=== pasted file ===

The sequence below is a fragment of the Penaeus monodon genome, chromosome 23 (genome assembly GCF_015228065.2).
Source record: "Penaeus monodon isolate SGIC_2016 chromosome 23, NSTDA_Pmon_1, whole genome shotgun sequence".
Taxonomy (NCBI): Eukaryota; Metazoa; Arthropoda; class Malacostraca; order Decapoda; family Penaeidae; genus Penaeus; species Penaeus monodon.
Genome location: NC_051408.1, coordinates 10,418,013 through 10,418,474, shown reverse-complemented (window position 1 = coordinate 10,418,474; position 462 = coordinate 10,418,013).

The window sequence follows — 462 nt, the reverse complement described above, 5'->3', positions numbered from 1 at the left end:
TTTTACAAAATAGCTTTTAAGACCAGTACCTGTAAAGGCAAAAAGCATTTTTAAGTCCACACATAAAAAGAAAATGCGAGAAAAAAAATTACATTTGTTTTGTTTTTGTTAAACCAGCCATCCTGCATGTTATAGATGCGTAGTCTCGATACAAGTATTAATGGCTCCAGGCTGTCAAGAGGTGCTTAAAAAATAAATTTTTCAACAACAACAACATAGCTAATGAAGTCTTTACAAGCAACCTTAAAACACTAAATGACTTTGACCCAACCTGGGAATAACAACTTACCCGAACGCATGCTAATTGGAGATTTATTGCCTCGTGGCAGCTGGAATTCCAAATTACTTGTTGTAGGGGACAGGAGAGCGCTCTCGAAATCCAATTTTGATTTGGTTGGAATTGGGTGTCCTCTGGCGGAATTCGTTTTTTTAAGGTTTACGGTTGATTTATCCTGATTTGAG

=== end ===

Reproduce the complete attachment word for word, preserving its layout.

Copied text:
The sequence below is a fragment of the Penaeus monodon genome, chromosome 23 (genome assembly GCF_015228065.2).
Source record: "Penaeus monodon isolate SGIC_2016 chromosome 23, NSTDA_Pmon_1, whole genome shotgun sequence".
Taxonomy (NCBI): Eukaryota; Metazoa; Arthropoda; class Malacostraca; order Decapoda; family Penaeidae; genus Penaeus; species Penaeus monodon.
Genome location: NC_051408.1, coordinates 10,418,013 through 10,418,474, shown reverse-complemented (window position 1 = coordinate 10,418,474; position 462 = coordinate 10,418,013).

The window sequence follows — 462 nt, the reverse complement described above, 5'->3', positions numbered from 1 at the left end:
TTTTACAAAATAGCTTTTAAGACCAGTACCTGTAAAGGCAAAAAGCATTTTTAAGTCCACACATAAAAAGAAAATGCGAGAAAAAAAATTACATTTGTTTTGTTTTTGTTAAACCAGCCATCCTGCATGTTATAGATGCGTAGTCTCGATACAAGTATTAATGGCTCCAGGCTGTCAAGAGGTGCTTAAAAAATAAATTTTTCAACAACAACAACATAGCTAATGAAGTCTTTACAAGCAACCTTAAAACACTAAATGACTTTGACCCAACCTGGGAATAACAACTTACCCGAACGCATGCTAATTGGAGATTTATTGCCTCGTGGCAGCTGGAATTCCAAATTACTTGTTGTAGGGGACAGGAGAGCGCTCTCGAAATCCAATTTTGATTTGGTTGGAATTGGGTGTCCTCTGGCGGAATTCGTTTTTTTAAGGTTTACGGTTGATTTATCCTGATTTGAG